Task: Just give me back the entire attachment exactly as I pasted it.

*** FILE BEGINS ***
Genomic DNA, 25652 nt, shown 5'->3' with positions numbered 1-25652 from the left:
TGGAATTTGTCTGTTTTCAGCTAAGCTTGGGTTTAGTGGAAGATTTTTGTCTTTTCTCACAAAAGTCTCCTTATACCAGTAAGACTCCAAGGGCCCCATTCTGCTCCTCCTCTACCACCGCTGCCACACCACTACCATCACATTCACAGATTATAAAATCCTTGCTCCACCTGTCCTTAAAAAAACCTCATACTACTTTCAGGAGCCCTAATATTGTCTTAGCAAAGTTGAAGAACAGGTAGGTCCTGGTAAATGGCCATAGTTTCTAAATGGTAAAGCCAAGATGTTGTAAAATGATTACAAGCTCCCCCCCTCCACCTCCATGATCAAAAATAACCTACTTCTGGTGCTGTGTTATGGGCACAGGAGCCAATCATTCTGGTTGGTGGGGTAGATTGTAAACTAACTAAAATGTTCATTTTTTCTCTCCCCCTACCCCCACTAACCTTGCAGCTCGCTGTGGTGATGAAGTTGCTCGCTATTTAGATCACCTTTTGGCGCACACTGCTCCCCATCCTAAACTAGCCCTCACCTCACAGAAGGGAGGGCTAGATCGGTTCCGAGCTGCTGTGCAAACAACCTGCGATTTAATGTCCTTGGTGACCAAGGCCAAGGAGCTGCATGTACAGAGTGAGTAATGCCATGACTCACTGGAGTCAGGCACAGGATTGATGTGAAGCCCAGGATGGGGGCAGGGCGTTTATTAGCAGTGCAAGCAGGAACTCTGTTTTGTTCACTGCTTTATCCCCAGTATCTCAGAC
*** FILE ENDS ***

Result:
Genomic DNA, 25652 nt, shown 5'->3' with positions numbered 1-25652 from the left:
TGGAATTTGTCTGTTTTCAGCTAAGCTTGGGTTTAGTGGAAGATTTTTGTCTTTTCTCACAAAAGTCTCCTTATACCAGTAAGACTCCAAGGGCCCCATTCTGCTCCTCCTCTACCACCGCTGCCACACCACTACCATCACATTCACAGATTATAAAATCCTTGCTCCACCTGTCCTTAAAAAAACCTCATACTACTTTCAGGAGCCCTAATATTGTCTTAGCAAAGTTGAAGAACAGGTAGGTCCTGGTAAATGGCCATAGTTTCTAAATGGTAAAGCCAAGATGTTGTAAAATGATTACAAGCTCCCCCCCTCCACCTCCATGATCAAAAATAACCTACTTCTGGTGCTGTGTTATGGGCACAGGAGCCAATCATTCTGGTTGGTGGGGTAGATTGTAAACTAACTAAAATGTTCATTTTTTCTCTCCCCCTACCCCCACTAACCTTGCAGCTCGCTGTGGTGATGAAGTTGCTCGCTATTTAGATCACCTTTTGGCGCACACTGCTCCCCATCCTAAACTAGCCCTCACCTCACAGAAGGGAGGGCTAGATCGGTTCCGAGCTGCTGTGCAAACAACCTGCGATTTAATGTCCTTGGTGACCAAGGCCAAGGAGCTGCATGTACAGAGTGAGTAATGCCATGACTCACTGGAGTCAGGCACAGGATTGATGTGAAGCCCAGGATGGGGGCAGGGCGTTTATTAGCAGTGCAAGCAGGAACTCTGTTTTGTTCACTGCTTTATCCCCAGTATCTCAGAC